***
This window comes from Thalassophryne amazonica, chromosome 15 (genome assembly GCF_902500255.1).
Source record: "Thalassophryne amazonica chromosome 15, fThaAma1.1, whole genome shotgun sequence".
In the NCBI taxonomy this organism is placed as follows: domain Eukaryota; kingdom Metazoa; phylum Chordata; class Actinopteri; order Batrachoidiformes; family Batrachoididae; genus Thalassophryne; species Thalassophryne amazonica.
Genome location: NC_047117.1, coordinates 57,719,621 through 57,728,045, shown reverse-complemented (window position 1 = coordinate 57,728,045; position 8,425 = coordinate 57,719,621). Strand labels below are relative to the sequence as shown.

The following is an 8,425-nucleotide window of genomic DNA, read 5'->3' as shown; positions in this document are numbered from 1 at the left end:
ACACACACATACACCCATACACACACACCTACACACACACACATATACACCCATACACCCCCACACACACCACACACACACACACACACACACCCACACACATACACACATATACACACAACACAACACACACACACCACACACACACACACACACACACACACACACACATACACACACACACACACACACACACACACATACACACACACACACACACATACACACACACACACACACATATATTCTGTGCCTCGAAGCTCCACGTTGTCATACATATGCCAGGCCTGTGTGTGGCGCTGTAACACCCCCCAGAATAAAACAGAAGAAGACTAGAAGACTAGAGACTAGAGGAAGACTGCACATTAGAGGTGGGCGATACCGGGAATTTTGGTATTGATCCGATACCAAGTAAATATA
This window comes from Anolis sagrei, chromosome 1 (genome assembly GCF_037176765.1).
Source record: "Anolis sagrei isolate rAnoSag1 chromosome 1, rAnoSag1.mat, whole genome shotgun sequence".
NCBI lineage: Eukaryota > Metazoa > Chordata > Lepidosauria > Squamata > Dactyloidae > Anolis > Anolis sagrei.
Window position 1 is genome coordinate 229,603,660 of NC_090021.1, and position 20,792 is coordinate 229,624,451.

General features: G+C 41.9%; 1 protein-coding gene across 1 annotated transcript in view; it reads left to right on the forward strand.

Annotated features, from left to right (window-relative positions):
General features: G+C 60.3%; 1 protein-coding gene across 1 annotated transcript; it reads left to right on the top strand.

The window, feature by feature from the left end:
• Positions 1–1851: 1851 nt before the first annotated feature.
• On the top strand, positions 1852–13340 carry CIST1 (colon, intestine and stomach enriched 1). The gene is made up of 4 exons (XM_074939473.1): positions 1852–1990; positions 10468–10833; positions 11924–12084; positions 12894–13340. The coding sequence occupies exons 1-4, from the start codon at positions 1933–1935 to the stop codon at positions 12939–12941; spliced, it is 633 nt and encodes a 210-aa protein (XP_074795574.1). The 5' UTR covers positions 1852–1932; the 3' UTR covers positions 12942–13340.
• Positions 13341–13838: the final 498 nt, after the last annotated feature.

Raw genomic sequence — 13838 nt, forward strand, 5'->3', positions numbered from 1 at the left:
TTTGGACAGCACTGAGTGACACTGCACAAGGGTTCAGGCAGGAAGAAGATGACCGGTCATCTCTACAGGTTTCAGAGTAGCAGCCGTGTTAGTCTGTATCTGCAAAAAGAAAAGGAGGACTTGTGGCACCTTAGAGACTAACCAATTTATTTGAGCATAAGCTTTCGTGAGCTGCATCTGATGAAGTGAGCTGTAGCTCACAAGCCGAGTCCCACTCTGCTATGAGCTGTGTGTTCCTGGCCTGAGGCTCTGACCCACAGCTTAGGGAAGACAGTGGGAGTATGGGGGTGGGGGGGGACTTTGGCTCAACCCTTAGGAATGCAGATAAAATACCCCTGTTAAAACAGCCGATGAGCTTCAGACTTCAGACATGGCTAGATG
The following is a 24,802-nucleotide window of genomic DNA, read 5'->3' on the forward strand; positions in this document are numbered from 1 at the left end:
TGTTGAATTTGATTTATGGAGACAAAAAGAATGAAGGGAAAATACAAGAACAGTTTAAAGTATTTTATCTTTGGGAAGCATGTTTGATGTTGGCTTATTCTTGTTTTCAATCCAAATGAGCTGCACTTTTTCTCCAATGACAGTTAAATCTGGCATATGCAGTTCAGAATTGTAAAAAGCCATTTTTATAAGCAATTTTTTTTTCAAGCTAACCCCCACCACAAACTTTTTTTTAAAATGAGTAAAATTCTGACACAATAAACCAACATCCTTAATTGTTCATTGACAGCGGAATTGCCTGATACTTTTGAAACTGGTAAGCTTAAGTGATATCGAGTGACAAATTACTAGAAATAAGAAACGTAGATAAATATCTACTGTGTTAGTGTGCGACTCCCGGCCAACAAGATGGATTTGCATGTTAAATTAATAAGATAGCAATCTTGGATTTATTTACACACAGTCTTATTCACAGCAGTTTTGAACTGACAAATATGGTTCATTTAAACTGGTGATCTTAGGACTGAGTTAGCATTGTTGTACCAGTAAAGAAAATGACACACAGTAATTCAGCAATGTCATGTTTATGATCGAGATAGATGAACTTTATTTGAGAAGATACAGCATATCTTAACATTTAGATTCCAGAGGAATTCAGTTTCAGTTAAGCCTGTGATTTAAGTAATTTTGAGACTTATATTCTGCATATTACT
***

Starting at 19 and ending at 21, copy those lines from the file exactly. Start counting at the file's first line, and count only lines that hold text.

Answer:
TTTGGACAGCACTGAGTGACACTGCACAAGGGTTCAGGCAGGAAGAAGATGACCGGTCATCTCTACAGGTTTCAGAGTAGCAGCCGTGTTAGTCTGTATCTGCAAAAAGAAAAGGAGGACTTGTGGCACCTTAGAGACTAACCAATTTATTTGAGCATAAGCTTTCGTGAGCTGCATCTGATGAAGTGAGCTGTAGCTCACAAGCCGAGTCCCACTCTGCTATGAGCTGTGTGTTCCTGGCCTGAGGCTCTGACCCACAGCTTAGGGAAGACAGTGGGAGTATGGGGGTGGGGGGGGACTTTGGCTCAACCCTTAGGAATGCAGATAAAATACCCCTGTTAAAACAGCCGATGAGCTTCAGACTTCAGACATGGCTAGATG
The following is a 24,802-nucleotide window of genomic DNA, read 5'->3' on the forward strand; positions in this document are numbered from 1 at the left end:
TGTTGAATTTGATTTATGGAGACAAAAAGAATGAAGGGAAAATACAAGAACAGTTTAAAGTATTTTATCTTTGGGAAGCATGTTTGATGTTGGCTTATTCTTGTTTTCAATCCAAATGAGCTGCACTTTTTCTCCAATGACAGTTAAATCTGGCATATGCAGTTCAGAATTGTAAAAAGCCATTTTTATAAGCAATTTTTTTTTCAAGCTAACCCCCACCACAAACTTTTTTTTAAAATGAGTAAAATTCTGACACAATAAACCAACATCCTTAATTGTTCATTGACAGCGGAATTGCCTGATACTTTTGAAACTGGTAAGCTTAAGTGATATCGAGTGACAAATTACTAGAAATAAGAAACGTAGATAAATATCTACTGTGTTAGTGTGCGACTCCCGGCCAACAAGATGGATTTGCATGTTAAATTAATAAGATAGCAATCTTGGATTTATTTACACACAGTCTTATTCACAGCAGTTTTGAACTGACAAATATGGTTCATTTAAACTGGTGATCTTAGGACTGAGTTAGCATTGTTGTACCAGTAAAGAAAATGACACACAGTAATTCAGCAATGTCATGTTTATGATCGAGATAGATGAACTTTATTTGAGAAGATACAGCATATCTTAACATTTAGATTCCAGAGGAATTCAGTTTCAGTTAAGCCTGTGATTTAAGTAATTTTGAGACTTATATTCTGCATATTACT